DNS Demystified

The first session of the week is “DNS Demystified.” All OSX systems really like Good DNS, and it has been critical for me, as your system admin, to make sure that DNS is configured properly.

It’s always good to sit in a refresher session, and any would be Mac admin needs to have a solid understanding of DNS.

Software RAID Problems

My friend and colleague Tom Bridge sent me a useful bit of information for those interested in the Mac Mini Server…

Mirrored Apple RAID and SoftRAID cause kernel panics under 10.6 and 10.6.1 server.”

What this means is that the Mac Mini Server is not really all that useful until they resolve this issue, and anyone updating their software RAID-based servers should hold off as well.
Further research indicates that some people feel that it has to do with custom block sizes. I was unable to ask Tom whether his experience with this bug was the result of custom block sizes or not, although I doubt he would have done so.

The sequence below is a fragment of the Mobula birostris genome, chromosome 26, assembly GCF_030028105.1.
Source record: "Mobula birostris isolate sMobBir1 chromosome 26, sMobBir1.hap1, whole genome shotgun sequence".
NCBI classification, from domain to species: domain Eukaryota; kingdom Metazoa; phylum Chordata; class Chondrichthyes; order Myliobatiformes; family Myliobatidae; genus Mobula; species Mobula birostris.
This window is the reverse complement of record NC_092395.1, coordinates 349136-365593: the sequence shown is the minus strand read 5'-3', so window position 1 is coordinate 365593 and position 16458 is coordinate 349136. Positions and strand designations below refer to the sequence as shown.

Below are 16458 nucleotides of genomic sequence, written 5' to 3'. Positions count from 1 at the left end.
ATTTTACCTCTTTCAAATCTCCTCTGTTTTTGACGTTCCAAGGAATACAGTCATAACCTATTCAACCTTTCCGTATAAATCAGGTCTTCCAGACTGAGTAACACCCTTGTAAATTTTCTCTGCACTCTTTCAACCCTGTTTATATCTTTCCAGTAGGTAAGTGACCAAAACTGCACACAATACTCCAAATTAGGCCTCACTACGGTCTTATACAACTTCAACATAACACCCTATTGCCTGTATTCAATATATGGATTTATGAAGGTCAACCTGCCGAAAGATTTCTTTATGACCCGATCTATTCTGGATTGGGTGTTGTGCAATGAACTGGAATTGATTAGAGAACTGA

This probably affects Snow Leopard client as well.

Mac Mini Server

Last Tuesday, Apple released a Mac Mini that has Mac OS X Server preinstalled. Fitted with two 500 GB drives, 4 GB of RAM, and a 2.53 GHz Core 2 Duo processor, it is a nice little device for providing services to a small office, whether it be a Mac or Windows-based business.

Why do I say that it is a good server for Windows networks? Look at the “starter” Dell, pulled at time of post from their website.

$1059 – 1x250GB hard drive, 4 GB of RAM, 2.8 GHz Core 2 Duo processor and no operating system.
+ $150 to upgrade the hard drive to 500 GB
+ $150 to upgrade the second hard drive to 500GB
+ $399 for Red Hat Enterprise Linux